Their initial experiences in Russia were disappointing. The bears were plentiful, but avoided contact with humans. As Russell recounts in his recently published book, Grizzly Heart: Living Without Fear Among The Brown Bears Of Kamchatka, he continued to try to soothe the bears with calm language. He once found himself down on his knees, literally begging a female grizzly not to run away, "an audition for the nuthouse in human terms," he concedes. Yet as soon as the bear caught whiff of him, she sped off.
Russell and Enns concluded that even the bears of remote Kamchatka had been conditioned to fear humans. They soon learned that, for decades, the bears had been hunted down from a nearby village. While the hunt was now illegal, poachers continued to stalk the peninsula. The couple's response was twofold. They helped establish an anti-poaching program in the region, which has proven hugely effective. And, to speed up their research, they adopted three orphaned grizzly cubs from a Russian zoo and flew them to their cabin.
The three cubs, whom the couple named Chico, Biscuit and Rosie, are the real stars of Grizzly Heart. In the early stages, Russell and Enns fed the bears bowls of sunflower seeds to supplement their diet and helped teach them how to fish for salmon. They built them an outdoor "cub pen," using electric fencing that restricted their movements to protect them from predator bears. Eventually, they lifted the fencing and stopped the feeding, forcing the grizzlies to adapt to the wild. As they did so, Russell and Enns couldn't help but feel like worried, if proud, parents. "Neither of us got a wink of sleep that night," writes Russell of the first time they let the bears roam at will.
To the couple's delight, the cubs continued to recognize and trust them, even through long periods of separation and as they grew into independent adult bears. When Russell and Enns returned after winters spent in Canada, they would be greeted by the grizzlies, who would rub their faces in the tracks of the humans, inhaling the scent, and then run circles around them excitedly. They could swim with the bears or sit quietly, gazing into their eyes. Russell and Chico have even developed their own version of a "high-five." The bear flops on her back and reaches out a forepaw; Russell then knits his fingers through her claws.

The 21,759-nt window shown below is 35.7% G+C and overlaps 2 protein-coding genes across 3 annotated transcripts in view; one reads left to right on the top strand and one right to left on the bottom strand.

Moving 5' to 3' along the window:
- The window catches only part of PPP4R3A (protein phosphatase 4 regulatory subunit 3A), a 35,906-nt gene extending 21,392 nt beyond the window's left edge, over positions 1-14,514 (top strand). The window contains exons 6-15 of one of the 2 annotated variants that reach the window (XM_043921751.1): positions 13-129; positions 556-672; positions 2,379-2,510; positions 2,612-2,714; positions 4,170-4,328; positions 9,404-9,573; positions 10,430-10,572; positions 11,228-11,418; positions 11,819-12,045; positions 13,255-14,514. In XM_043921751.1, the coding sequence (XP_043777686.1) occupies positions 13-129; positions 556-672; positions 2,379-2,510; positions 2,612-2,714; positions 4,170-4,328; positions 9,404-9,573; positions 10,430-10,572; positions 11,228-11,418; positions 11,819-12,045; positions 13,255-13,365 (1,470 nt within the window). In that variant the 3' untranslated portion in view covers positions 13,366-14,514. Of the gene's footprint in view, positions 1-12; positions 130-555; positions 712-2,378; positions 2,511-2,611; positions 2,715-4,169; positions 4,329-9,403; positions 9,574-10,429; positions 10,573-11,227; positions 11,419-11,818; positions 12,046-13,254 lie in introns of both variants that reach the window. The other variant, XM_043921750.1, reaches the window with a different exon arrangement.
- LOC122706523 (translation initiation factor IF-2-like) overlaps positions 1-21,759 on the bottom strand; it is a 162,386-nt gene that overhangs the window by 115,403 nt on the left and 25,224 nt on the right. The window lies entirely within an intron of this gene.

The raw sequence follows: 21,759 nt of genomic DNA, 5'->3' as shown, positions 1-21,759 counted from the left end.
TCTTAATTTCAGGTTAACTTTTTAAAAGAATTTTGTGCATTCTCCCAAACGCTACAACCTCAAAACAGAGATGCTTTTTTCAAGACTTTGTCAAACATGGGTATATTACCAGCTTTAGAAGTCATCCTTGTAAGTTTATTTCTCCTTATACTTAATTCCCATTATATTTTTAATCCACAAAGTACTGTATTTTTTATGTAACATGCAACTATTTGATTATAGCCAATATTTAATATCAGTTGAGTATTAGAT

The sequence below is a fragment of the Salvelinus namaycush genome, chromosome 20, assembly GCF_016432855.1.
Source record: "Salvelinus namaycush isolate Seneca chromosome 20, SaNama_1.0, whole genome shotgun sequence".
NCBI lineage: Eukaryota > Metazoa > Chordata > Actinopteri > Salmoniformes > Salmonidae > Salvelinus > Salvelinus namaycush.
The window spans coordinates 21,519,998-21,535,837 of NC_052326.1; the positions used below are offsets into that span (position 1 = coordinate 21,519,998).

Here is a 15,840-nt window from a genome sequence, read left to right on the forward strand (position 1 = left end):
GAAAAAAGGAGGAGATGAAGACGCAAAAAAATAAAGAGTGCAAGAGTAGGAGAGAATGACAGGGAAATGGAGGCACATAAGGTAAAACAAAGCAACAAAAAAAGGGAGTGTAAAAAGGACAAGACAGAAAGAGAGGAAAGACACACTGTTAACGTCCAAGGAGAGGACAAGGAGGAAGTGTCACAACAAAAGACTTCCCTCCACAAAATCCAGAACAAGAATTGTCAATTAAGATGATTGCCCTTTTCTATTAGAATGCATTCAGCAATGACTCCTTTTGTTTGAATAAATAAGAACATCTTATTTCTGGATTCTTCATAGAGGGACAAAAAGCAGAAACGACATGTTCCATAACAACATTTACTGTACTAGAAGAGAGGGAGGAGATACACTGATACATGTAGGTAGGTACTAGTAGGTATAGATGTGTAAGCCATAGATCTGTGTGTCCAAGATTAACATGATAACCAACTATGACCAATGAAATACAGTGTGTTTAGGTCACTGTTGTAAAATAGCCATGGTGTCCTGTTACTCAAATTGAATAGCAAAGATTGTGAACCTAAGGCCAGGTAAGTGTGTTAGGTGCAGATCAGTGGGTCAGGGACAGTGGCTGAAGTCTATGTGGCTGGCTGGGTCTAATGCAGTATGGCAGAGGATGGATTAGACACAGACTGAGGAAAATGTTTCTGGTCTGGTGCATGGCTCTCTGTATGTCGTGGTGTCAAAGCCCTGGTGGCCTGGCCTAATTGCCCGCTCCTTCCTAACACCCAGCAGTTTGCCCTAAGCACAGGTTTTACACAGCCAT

Some will argue that Russell and Enns enjoy a unique bond with the adopted bears, which has kept them from harm's way. But they point out they have befriended several wild grizzlies in the region, most notably the one they call Brandy. Through two sets of cubs, Brandy has been remarkably tolerant of the interlopers, even when they got between her and her offspring - long considered the classic trigger for bear-human conflict. Brandy's cubs, meanwhile, greet and interact with Russell and Enns with the same casual playfulness as the adopted bears.
Russell believes that with the cessation of poaching at their end of the peninsula, the grizzlies' conditioned fear of humans is rapidly changing, providing the opportunity to develop a new and healthier relationship with the animals. However, he acknowledges that it would take longer to effect the same changes among far more frequently harassed Canadian bears - and that, in the interim, it would be dangerous for individuals to try to approach the animals here in the way he and Enns do in Russia.
All the same, Russell thinks the Russian project has already helped to undermine conventional wisdom about bears. For example, it has long been thought that bears cannot be given supplementary food because, once the source is cut off, they will turn hostile - something that didn't happen with the orphaned cubs. Had that lesson been applied, says Russell, it could have prevented the carnage that saw 1,300 bears shot and killed in 1998 when drought in parts of British Columbia and Alberta forced the animals into valley bottoms in search of berries - and into instant conflict with the people who lived there. Simply feeding the bears was never considered an option.
In a similar vein, Russell would dearly love to see Canada end the legal grizzly bear hunt, which still claims more than 300 animals a year. "You can't help but view humans as your enemy if you're being shot at all the time," observes Russell. "We need to drop old prejudices long enough to reach out and start over."
Maclean's November 25, 2002